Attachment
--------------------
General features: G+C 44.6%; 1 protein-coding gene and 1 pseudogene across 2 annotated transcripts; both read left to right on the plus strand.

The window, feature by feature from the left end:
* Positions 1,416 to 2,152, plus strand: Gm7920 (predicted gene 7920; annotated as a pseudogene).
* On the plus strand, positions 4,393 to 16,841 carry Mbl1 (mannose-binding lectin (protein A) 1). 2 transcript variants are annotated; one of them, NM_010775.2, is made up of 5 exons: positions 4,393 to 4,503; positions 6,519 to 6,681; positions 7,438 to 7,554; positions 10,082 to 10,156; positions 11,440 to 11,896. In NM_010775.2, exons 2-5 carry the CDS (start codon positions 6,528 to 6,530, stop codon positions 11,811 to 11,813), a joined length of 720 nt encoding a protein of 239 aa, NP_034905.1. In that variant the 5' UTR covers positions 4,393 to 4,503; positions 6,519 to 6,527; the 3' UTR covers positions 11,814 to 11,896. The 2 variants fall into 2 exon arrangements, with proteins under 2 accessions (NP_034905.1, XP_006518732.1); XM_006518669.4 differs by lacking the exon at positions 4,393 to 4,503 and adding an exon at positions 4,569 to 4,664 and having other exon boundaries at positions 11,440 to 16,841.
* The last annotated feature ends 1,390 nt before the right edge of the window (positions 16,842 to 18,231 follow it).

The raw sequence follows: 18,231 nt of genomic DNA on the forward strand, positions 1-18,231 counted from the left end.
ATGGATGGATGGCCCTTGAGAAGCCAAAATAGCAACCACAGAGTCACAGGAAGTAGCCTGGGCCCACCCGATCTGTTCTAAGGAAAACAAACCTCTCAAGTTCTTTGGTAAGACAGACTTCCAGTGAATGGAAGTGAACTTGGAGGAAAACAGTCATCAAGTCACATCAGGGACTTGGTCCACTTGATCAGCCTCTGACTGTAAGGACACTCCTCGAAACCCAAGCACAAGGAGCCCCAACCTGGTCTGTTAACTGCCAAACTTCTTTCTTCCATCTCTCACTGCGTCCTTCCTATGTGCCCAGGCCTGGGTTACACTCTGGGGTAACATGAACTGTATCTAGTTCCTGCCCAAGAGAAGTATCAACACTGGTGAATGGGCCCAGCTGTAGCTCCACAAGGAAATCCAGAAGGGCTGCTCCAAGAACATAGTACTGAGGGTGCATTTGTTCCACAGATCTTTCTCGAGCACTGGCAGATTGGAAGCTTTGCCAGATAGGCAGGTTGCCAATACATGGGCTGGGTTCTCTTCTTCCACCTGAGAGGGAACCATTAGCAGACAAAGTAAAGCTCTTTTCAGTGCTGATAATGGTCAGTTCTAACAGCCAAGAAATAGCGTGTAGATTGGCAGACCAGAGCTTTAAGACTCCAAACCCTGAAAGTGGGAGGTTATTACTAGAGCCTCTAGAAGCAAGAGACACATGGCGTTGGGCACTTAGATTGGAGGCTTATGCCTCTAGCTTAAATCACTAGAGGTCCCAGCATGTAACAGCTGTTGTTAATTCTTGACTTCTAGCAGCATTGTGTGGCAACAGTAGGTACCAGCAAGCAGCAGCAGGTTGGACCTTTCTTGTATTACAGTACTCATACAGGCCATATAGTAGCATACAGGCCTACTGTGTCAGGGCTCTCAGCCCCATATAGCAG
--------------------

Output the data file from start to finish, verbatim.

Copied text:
General features: G+C 44.6%; 1 protein-coding gene and 1 pseudogene across 2 annotated transcripts; both read left to right on the plus strand.

The window, feature by feature from the left end:
* Positions 1,416 to 2,152, plus strand: Gm7920 (predicted gene 7920; annotated as a pseudogene).
* On the plus strand, positions 4,393 to 16,841 carry Mbl1 (mannose-binding lectin (protein A) 1). 2 transcript variants are annotated; one of them, NM_010775.2, is made up of 5 exons: positions 4,393 to 4,503; positions 6,519 to 6,681; positions 7,438 to 7,554; positions 10,082 to 10,156; positions 11,440 to 11,896. In NM_010775.2, exons 2-5 carry the CDS (start codon positions 6,528 to 6,530, stop codon positions 11,811 to 11,813), a joined length of 720 nt encoding a protein of 239 aa, NP_034905.1. In that variant the 5' UTR covers positions 4,393 to 4,503; positions 6,519 to 6,527; the 3' UTR covers positions 11,814 to 11,896. The 2 variants fall into 2 exon arrangements, with proteins under 2 accessions (NP_034905.1, XP_006518732.1); XM_006518669.4 differs by lacking the exon at positions 4,393 to 4,503 and adding an exon at positions 4,569 to 4,664 and having other exon boundaries at positions 11,440 to 16,841.
* The last annotated feature ends 1,390 nt before the right edge of the window (positions 16,842 to 18,231 follow it).

The raw sequence follows: 18,231 nt of genomic DNA on the forward strand, positions 1-18,231 counted from the left end.
ATGGATGGATGGCCCTTGAGAAGCCAAAATAGCAACCACAGAGTCACAGGAAGTAGCCTGGGCCCACCCGATCTGTTCTAAGGAAAACAAACCTCTCAAGTTCTTTGGTAAGACAGACTTCCAGTGAATGGAAGTGAACTTGGAGGAAAACAGTCATCAAGTCACATCAGGGACTTGGTCCACTTGATCAGCCTCTGACTGTAAGGACACTCCTCGAAACCCAAGCACAAGGAGCCCCAACCTGGTCTGTTAACTGCCAAACTTCTTTCTTCCATCTCTCACTGCGTCCTTCCTATGTGCCCAGGCCTGGGTTACACTCTGGGGTAACATGAACTGTATCTAGTTCCTGCCCAAGAGAAGTATCAACACTGGTGAATGGGCCCAGCTGTAGCTCCACAAGGAAATCCAGAAGGGCTGCTCCAAGAACATAGTACTGAGGGTGCATTTGTTCCACAGATCTTTCTCGAGCACTGGCAGATTGGAAGCTTTGCCAGATAGGCAGGTTGCCAATACATGGGCTGGGTTCTCTTCTTCCACCTGAGAGGGAACCATTAGCAGACAAAGTAAAGCTCTTTTCAGTGCTGATAATGGTCAGTTCTAACAGCCAAGAAATAGCGTGTAGATTGGCAGACCAGAGCTTTAAGACTCCAAACCCTGAAAGTGGGAGGTTATTACTAGAGCCTCTAGAAGCAAGAGACACATGGCGTTGGGCACTTAGATTGGAGGCTTATGCCTCTAGCTTAAATCACTAGAGGTCCCAGCATGTAACAGCTGTTGTTAATTCTTGACTTCTAGCAGCATTGTGTGGCAACAGTAGGTACCAGCAAGCAGCAGCAGGTTGGACCTTTCTTGTATTACAGTACTCATACAGGCCATATAGTAGCATACAGGCCTACTGTGTCAGGGCTCTCAGCCCCATATAGCAG